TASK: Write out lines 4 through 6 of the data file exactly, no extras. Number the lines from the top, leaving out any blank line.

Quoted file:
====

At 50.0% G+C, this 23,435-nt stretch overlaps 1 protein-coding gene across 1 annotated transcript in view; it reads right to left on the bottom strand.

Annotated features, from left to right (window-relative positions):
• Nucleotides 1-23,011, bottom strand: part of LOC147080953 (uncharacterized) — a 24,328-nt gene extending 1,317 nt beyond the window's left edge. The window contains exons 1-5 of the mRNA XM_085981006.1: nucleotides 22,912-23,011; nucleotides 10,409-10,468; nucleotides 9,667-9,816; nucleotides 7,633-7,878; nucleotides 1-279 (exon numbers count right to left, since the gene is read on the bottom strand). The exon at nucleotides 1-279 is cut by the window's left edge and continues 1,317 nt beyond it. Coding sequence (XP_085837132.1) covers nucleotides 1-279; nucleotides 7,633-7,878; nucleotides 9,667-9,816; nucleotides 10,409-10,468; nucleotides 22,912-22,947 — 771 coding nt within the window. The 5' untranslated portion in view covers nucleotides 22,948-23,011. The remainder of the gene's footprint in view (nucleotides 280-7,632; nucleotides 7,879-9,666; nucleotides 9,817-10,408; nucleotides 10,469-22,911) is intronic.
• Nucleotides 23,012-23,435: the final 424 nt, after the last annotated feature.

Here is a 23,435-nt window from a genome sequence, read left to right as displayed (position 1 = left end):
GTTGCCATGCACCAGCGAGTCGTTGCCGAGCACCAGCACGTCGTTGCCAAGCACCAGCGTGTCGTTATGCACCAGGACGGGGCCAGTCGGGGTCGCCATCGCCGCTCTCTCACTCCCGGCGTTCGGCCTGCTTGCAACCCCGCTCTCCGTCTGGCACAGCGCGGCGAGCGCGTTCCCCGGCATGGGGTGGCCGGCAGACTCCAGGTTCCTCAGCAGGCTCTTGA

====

• Nucleotides 23,012-23,435: the final 424 nt, after the last annotated feature.

Here is a 23,435-nt window from a genome sequence, read left to right as displayed (position 1 = left end):
GTTGCCATGCACCAGCGAGTCGTTGCCGAGCACCAGCACGTCGTTGCCAAGCACCAGCGTGTCGTTATGCACCAGGACGGGGCCAGTCGGGGTCGCCATCGCCGCTCTCTCACTCCCGGCGTTCGGCCTGCTTGCAACCCCGCTCTCCGTCTGGCACAGCGCGGCGAGCGCGTTCCCCGGCATGGGGTGGCCGGCAGACTCCAGGTTCCTCAGCAGGCTCTTGA